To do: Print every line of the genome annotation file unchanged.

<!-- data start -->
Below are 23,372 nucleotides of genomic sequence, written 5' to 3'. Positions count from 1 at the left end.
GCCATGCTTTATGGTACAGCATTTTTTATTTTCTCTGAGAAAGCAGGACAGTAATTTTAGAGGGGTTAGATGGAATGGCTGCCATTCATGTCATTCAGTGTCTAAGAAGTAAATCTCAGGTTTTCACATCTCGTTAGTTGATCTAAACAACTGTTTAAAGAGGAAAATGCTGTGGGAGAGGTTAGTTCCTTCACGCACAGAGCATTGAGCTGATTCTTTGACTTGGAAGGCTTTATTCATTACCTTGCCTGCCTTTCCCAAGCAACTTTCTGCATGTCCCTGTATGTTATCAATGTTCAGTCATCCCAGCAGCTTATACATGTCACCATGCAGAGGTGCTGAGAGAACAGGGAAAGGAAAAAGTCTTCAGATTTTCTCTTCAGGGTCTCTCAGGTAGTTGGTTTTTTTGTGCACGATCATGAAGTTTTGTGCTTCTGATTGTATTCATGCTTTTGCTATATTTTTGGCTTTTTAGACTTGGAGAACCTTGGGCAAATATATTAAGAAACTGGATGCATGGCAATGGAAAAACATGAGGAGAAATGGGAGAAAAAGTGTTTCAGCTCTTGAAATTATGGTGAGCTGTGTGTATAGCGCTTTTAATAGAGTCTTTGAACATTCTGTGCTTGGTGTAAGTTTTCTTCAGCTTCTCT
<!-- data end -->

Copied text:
Below are 23,372 nucleotides of genomic sequence, written 5' to 3'. Positions count from 1 at the left end.
GCCATGCTTTATGGTACAGCATTTTTTATTTTCTCTGAGAAAGCAGGACAGTAATTTTAGAGGGGTTAGATGGAATGGCTGCCATTCATGTCATTCAGTGTCTAAGAAGTAAATCTCAGGTTTTCACATCTCGTTAGTTGATCTAAACAACTGTTTAAAGAGGAAAATGCTGTGGGAGAGGTTAGTTCCTTCACGCACAGAGCATTGAGCTGATTCTTTGACTTGGAAGGCTTTATTCATTACCTTGCCTGCCTTTCCCAAGCAACTTTCTGCATGTCCCTGTATGTTATCAATGTTCAGTCATCCCAGCAGCTTATACATGTCACCATGCAGAGGTGCTGAGAGAACAGGGAAAGGAAAAAGTCTTCAGATTTTCTCTTCAGGGTCTCTCAGGTAGTTGGTTTTTTTGTGCACGATCATGAAGTTTTGTGCTTCTGATTGTATTCATGCTTTTGCTATATTTTTGGCTTTTTAGACTTGGAGAACCTTGGGCAAATATATTAAGAAACTGGATGCATGGCAATGGAAAAACATGAGGAGAAATGGGAGAAAAAGTGTTTCAGCTCTTGAAATTATGGTGAGCTGTGTGTATAGCGCTTTTAATAGAGTCTTTGAACATTCTGTGCTTGGTGTAAGTTTTCTTCAGCTTCTCT